Tattoos may be a sign of creativity, rebellion, or self-expression, depending on your culture. Some people simply let it be but Shawn Barber, on the other hand, has a bit of an obsession with tattoos. All of his work involve tattoos in one way or another. He has published and illustrated at least two books on the subject. His distinctive style of rendering tattooed people in the most colorfully vivid way has made his work stand out from other artists. Unsurprisingly, Shawn is also a tattoo artist.
Looking at her paintings is like drinking genius from a glass of harmony.
Her works of art and the features of their characters diffuse vibrations of eternity. An eternity that grasps beauty with its arms, but not typical beauty, but rather an indescribable beauty that is disguised as death and radiates the most intense emotions, emotions that make your bones tremble and leave you breathless in a world without time, returning to a world begotten of pure white.
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Don’t worry, your eyes are fine. Ho Ryon Lee’s paintings are intentionally making you look twice at something any hot-blooded male would take a second look. Lee’s unique technique of painting an image as if it was a badly taken photograph is quite distinctive.The popularity his work is not, in any way, hurt by the act tat his subjects are women wearing short, flimsy skirts.
There are many talented painters out there who can easily fool you into thinking their paintings are photos. Jason de Graaf on the other hand, is in a class of his own. His talent is simply Olympian. Jason loves to play with perspective and light. Most, if not all, of his paintings highlight spheres, water, reflections, refractions, and shadows. According to him “My paintings are about staging an alternate reality, the illusion of verisimilitude on the painted surface, filtered so that it expresses my unique vision. Though my paintings may appear photoreal my goal is not to reproduce or document faithfully what I see one hundred percent, but also to create the illusion of depth and sense of presence not found in photographs.”
Cristina Penescu was born in Bucharest in the late ’80s. Her love for art and nature began during early childhood. This love of nature is reflected deeply in her paintings, sketches and portraits of animals. Her work is so realistic that it takes a closer look to determine that they’re not black and white photos. Recently, she was accepted as a Signature Member of the world-renowned Society of Animal Artists.
Jacek Yeerka’s paintings are what I would imagine Tim Burton’s dreams to look like if you mated it with Stephen King’s musings. Detailed, thought provoking, and creative, yet slightly disturbing. It is these qualities that make Jacek’s work highly sought-after by collectors and galleries all over the world.
Casey Baugh is is one of those rare painters who can capture the realism of his subject without making it seem like he was trying to hard to replicate a photograph. One of his more recent work features a series of realistically rendered paintings of women. In this day and age where digital manipulation is norm, Casey’s work stands out as a fantastic throwback to a bygone era of oil and canvas. His background in web design may have inspired him to create these breathtaking portraits. He is a finalist in the many competitions he joined in America and currently teaches his unique painting techniques to students.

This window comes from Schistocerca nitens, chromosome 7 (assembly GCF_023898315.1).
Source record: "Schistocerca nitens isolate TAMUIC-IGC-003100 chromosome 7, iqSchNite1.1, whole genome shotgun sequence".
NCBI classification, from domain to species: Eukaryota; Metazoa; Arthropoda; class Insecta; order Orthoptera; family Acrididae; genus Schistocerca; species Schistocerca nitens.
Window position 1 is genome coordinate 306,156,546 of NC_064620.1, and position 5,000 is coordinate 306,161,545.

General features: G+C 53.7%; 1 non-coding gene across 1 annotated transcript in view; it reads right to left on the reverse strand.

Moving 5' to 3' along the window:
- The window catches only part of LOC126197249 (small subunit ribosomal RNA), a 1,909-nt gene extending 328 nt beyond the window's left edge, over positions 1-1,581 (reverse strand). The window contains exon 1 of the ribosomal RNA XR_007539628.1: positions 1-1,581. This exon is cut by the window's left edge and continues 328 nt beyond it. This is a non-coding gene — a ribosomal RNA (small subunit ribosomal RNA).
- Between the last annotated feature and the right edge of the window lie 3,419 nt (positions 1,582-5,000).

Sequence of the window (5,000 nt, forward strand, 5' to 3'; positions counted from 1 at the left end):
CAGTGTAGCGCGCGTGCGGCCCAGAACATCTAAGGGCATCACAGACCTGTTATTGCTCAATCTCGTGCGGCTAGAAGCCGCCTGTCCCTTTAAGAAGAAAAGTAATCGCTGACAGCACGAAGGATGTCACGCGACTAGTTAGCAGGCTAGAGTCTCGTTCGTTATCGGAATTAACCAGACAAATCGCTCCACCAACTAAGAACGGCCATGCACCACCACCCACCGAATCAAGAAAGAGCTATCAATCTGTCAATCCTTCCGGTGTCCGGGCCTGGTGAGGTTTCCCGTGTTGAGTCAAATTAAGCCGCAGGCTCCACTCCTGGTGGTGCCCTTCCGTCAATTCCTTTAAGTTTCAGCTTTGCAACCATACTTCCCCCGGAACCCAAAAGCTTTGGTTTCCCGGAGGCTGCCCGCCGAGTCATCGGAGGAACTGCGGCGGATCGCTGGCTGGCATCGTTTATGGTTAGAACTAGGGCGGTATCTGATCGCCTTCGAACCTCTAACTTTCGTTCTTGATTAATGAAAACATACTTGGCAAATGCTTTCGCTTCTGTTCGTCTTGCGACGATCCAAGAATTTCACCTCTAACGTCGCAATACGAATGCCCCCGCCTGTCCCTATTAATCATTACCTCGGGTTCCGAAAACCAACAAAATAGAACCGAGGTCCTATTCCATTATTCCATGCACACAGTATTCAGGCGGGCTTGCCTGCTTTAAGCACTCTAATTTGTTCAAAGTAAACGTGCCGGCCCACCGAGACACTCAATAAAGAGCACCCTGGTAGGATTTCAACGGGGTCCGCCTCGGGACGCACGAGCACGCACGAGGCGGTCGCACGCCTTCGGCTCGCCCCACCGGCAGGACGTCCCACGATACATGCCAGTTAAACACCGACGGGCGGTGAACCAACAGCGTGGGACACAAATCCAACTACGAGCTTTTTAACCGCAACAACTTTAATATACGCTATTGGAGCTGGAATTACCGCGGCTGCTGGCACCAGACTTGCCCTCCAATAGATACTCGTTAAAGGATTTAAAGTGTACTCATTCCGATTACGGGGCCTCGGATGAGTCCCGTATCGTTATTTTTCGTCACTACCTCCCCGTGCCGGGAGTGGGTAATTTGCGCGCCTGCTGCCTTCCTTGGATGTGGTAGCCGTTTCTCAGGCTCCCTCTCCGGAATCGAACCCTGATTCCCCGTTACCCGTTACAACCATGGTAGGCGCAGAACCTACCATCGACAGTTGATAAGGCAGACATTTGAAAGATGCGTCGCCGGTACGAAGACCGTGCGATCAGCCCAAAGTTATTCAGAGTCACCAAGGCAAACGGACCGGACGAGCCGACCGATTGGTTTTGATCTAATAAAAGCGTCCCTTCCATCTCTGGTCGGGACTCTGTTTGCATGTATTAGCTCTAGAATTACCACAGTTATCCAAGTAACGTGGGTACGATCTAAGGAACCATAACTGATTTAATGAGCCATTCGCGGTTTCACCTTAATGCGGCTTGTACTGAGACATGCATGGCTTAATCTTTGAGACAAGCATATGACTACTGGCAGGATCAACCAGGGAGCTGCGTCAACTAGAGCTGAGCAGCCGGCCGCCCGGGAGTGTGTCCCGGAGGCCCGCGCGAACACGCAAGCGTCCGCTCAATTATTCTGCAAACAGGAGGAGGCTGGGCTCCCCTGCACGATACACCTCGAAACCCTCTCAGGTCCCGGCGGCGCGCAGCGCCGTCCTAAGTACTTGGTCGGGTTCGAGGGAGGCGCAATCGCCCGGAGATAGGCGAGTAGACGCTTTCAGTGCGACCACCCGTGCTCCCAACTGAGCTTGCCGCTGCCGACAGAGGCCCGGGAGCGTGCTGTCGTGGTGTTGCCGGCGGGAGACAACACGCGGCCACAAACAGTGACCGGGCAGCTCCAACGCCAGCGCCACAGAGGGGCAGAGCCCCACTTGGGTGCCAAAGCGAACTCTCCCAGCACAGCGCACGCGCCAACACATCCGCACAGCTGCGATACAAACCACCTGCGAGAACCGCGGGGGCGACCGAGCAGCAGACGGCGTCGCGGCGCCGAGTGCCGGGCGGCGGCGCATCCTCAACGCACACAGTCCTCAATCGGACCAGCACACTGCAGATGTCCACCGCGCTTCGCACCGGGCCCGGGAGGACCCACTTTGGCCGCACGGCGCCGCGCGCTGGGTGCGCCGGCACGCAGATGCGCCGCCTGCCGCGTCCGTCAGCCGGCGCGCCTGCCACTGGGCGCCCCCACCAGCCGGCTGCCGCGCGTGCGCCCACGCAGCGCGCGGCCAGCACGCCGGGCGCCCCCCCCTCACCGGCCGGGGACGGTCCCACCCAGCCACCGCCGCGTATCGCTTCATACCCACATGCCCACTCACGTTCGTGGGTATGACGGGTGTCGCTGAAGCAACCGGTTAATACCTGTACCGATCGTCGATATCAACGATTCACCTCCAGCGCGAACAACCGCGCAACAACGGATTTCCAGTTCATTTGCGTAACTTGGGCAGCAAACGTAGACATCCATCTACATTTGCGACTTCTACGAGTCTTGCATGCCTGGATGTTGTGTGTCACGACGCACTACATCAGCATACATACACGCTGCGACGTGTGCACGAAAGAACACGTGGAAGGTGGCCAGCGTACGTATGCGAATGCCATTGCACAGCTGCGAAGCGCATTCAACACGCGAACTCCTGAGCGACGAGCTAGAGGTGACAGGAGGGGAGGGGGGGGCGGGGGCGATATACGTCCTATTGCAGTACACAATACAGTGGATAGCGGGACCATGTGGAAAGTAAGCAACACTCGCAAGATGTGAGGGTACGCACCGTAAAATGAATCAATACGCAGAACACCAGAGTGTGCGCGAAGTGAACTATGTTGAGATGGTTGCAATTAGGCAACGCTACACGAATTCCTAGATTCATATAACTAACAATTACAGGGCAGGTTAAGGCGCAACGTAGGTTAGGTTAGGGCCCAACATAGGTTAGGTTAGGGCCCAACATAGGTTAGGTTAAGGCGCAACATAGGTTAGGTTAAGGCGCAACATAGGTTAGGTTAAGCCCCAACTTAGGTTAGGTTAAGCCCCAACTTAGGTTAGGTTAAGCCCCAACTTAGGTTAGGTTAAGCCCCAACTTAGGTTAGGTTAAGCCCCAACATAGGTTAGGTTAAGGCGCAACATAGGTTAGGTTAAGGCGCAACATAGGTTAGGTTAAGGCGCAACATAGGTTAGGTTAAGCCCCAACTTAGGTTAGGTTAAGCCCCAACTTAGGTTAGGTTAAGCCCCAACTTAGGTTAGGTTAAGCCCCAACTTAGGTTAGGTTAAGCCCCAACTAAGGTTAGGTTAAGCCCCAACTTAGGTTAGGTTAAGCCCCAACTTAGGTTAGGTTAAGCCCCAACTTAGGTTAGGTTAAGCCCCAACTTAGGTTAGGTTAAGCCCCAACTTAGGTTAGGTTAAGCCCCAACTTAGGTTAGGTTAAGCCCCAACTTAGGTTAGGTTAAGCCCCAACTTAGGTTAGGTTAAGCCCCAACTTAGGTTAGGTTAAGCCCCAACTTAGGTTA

A glance at the rest of his work and you’ll be sure of several things: 1) Kim Sung Jin is one of the best photorealistic painters out there and 2) He’s a bit obsessed with painting lips. Kim Sung Jin graduated from the Hongik University for Fine Art in 2003. This Korean artist works primarily with oils on canvas and his sensually stimulating subject sets him apart from the rest. Painting is easy, even elephants can do it. Painting something so well that it can routinely be mistaken as a photograph is painting on another level. Kim is one of the rare breed of painters that can capture the realism of an image and translate it into an oil and canvas creation without losing an ounce of the sensuality.
Matthew Small is a London-based street artist who works mainly with mixed media on found metal. “Found” metal is simply recycled metal and mixed media could be anything from traditional oil paint to human hair to rubbish. Street art may be defined as art on the street that’s not graffiti. In this respect, Matthew work certainly qualifies. When asked of his opinion on street art, Matthew replies: “I think it’s always going to be out there. It’s always going to come and go. It began at the grass roots level and it’s a pity that some of the people it was intended for no longer have access to it. Very rarely does an art scene live forever but I think street art is always going to be around in some form.”
Scott Belcastro is a Los Angeles based painter who grew up in upstate New York. Perhaps because of this, most of his acrylic paintings have nature inspired themes. The subjects of his work (mostly animals) express a certain feeling of loneliness and hope. They are set against a dramatic backdrop of oppressing skies. His most recent series “Brighter Doom“, explores “the vivacity and chaos pulsating through all entities” as one gallery put it. According to Scott, “I wanted to capture an imaginary essence or spirit that moves with things, whether it be a gun, an animal, or a building. The depiction of guns and animals together have nothing to do with any sort of violence or harm. Brighter Doom delves into my internal reactions to beauty and what it would look like as energy….motion ….and a bit of chaos.”